Chief Rabbis and Leaders of Ethiopian Community Agree to End Violent Protests

The Chief Rabbis with representatives of the Ethiopian community, in the office of Harav Yitzchak Yosef, Thursday. (Chief Rabbinate)

The Chief Rabbis of Israel, Harav Yitzchak Yosef and Harav David Lau, together with the Chief Rabbi of the Ethiopian community in Israel and the Keisim of the Ethiopian community, met Thursday with leaders of the Ethiopian community and agreed on a joint call for calm after the violent demonstrations following the death of teenage Solomon Teka on Sunday.

The Chief Rabbis said that the discrimination against the Ethiopian community should not be ignored, but they also called upon the Israel Police that in their actions to prevent violence, restraint will be maintained vis-à-vis the members of the community and to allow them to protest over the tremendous pain caused by the death of Teka. The Rabbis noted that all the issues that Ethiopians face can be dealt with by mutual dialogue and understanding.

At the meeting. (Chief Rabbinate)

The Chief Rabbis assured the members of the Ethiopian community that they would appeal to the law enforcement authorities to exercise restraint and tolerance toward the community in carrying out the protests and to act to lessen the sentences of the protesters who have participated in the demonstrations, in tandem with the promise of the leaders of the community to calm the situation.

The Chief Rabbis called for calm and restraint. (Chief Rabbinate)

At the end of the meeting, Chief Rabbi Harav Yitzchak Yosef said: We call on the Ethiopian community to hold the protests peacefully and call upon the police to act with restraint toward the members of the community who are hurting in their pain at the discrimination against the community. The Chief Rabbis and the Chief Rabbinate are doing everything to help and solve the problems and discrimination against the Ethiopian community.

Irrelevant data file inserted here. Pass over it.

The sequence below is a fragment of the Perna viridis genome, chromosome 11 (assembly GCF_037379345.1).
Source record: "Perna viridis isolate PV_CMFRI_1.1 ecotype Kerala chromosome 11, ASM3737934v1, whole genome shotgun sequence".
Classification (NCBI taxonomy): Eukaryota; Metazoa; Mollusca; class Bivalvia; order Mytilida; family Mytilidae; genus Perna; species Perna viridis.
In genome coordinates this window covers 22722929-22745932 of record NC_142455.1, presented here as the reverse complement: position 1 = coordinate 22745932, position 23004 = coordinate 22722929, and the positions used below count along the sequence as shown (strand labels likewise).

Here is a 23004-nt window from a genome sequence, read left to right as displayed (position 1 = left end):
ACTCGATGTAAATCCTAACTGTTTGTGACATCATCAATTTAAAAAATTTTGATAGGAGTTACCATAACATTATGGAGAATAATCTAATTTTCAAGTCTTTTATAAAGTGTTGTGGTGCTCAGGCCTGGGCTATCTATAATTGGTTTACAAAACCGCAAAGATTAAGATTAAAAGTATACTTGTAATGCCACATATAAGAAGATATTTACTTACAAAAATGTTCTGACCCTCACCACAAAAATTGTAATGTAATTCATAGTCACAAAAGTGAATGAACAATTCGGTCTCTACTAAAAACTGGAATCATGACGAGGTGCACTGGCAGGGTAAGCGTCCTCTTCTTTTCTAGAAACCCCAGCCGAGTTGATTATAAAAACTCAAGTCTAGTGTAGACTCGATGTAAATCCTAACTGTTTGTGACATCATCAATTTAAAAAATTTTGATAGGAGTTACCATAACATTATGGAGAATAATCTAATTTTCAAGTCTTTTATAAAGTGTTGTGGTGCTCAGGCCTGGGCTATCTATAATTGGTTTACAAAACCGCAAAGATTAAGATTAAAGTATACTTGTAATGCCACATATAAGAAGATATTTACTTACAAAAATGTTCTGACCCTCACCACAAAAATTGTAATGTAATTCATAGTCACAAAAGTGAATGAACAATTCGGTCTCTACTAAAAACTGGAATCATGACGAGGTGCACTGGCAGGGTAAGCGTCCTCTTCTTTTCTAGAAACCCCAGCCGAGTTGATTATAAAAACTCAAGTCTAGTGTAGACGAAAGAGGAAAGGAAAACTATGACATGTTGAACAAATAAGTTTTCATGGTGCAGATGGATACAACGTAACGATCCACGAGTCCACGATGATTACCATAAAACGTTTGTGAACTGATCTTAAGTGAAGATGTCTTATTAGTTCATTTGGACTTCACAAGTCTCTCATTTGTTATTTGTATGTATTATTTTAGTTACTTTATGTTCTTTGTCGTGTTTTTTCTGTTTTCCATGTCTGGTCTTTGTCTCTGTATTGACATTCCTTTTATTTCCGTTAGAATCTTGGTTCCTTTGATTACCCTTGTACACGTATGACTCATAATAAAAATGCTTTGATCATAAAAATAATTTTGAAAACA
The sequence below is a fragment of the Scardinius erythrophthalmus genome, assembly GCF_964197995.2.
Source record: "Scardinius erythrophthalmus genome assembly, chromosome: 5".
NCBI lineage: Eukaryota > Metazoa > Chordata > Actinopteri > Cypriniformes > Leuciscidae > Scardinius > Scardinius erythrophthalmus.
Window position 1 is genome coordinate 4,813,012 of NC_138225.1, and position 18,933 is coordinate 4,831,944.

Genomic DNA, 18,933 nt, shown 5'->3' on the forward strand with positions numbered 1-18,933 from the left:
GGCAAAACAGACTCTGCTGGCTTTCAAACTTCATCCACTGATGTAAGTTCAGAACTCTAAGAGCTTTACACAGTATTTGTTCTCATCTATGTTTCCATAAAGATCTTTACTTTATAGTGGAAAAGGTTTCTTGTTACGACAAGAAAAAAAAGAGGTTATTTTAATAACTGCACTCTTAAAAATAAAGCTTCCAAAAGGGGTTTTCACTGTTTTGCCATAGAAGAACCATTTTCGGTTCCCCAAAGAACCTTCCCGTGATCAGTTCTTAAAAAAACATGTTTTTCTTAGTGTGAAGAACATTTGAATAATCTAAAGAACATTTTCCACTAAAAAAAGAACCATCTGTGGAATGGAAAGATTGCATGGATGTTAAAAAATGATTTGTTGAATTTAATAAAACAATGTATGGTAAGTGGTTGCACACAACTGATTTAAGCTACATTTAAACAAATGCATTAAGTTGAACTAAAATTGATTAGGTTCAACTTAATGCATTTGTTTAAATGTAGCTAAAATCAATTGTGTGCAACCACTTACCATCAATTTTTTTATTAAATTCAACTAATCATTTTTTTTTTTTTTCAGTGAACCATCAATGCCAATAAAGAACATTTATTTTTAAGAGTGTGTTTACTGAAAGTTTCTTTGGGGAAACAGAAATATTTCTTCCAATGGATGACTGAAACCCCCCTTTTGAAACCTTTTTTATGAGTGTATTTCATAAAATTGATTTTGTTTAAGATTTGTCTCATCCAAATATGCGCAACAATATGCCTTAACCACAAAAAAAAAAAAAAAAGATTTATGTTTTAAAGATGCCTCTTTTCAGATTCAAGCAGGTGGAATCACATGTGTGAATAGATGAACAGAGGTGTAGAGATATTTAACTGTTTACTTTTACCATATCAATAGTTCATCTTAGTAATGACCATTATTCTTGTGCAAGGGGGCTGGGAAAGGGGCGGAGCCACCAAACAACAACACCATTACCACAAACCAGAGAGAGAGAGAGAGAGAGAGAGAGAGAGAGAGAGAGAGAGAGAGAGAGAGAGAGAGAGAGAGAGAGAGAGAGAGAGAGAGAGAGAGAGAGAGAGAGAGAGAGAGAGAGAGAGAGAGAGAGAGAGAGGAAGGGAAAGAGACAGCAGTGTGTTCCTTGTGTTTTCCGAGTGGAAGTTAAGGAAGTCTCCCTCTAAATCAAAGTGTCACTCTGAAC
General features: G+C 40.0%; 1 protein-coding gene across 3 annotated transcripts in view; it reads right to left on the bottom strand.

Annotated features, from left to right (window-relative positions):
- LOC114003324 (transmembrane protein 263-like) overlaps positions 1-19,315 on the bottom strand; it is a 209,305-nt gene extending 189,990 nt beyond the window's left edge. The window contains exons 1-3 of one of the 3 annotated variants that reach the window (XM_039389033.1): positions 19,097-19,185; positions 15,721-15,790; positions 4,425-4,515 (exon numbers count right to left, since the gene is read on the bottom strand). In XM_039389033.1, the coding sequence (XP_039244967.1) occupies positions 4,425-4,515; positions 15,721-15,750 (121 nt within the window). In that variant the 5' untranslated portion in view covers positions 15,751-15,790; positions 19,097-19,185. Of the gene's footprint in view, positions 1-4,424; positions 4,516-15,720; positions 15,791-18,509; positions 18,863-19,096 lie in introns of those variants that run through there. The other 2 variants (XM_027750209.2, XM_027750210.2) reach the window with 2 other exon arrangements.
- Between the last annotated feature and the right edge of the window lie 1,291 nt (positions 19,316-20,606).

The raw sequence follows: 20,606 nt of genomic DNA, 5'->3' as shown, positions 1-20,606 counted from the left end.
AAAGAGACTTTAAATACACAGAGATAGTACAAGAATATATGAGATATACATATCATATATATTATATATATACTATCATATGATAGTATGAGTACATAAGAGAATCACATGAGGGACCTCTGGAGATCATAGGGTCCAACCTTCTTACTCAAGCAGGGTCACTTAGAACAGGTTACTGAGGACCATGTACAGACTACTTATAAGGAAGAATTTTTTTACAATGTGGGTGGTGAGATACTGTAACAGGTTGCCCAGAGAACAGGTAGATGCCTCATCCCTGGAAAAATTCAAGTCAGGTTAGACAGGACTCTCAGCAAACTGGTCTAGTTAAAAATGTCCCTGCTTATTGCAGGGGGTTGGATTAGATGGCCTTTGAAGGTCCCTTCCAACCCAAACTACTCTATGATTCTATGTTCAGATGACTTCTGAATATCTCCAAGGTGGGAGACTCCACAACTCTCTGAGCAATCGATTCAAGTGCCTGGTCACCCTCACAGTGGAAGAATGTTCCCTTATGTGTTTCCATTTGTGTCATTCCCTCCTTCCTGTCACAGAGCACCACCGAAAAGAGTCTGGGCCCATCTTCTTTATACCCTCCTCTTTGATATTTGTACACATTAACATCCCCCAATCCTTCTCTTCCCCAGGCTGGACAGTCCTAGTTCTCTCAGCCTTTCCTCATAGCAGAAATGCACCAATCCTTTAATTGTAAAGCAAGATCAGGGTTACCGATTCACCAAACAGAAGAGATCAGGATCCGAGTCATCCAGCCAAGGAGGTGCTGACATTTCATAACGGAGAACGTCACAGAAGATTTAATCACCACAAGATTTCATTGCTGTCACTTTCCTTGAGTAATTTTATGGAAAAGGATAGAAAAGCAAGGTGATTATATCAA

Chief Rabbi Harav David Lau said that he understands the feelings of the members of the community following the feelings of discrimination that intensified with the tragic death of Solomon Teka. “Unfortunately,” he said, “there are young people who take the pain to places of violence against civilians and security forces. This is unacceptable. The correct way to solve the problems is through mutual dialogue while respecting others.”

The meeting was attended by the Chief Rabbi of the Ethiopian community, Rabbi Reuven Wabshat, the leaders of the community and a long list of representatives of the community rabbis and Keisim from all over the country.

Ethiopian Israeli protests on Wednesday night were muted compared to the out-of-control street scenes of the night before, though there were some clashes with police around the country.

On Wednesday Prime Minister Binyamin Netanyahu addressed the crisis, stressing that while unlawful conduct would not be tolerated further, efforts are under way to resolve some of the issues agitating the Ethiopian Israeli community.

“This community is dear to us. I say this as someone who today will chair a meeting of the ministerial team that is dealing with the problems of this community.

“We held discussions about over-policing, about changing patterns of behavior vis-à-vis members of the Ethiopian community. This has already led to an improvement and it could be that we need to bring about many more improvements, but one thing is certain. This cannot be dealt with by blocking roads or by violence; by responsible means certainly, to this end we are convening the committee,” the prime minister said.

Police said Wednesday that 136 people have been arrested since the start of demonstrations on Sunday. Those arrested were held on suspicion of assaulting police officers, vandalism and disturbing public order.

(Chief Rabbinate)

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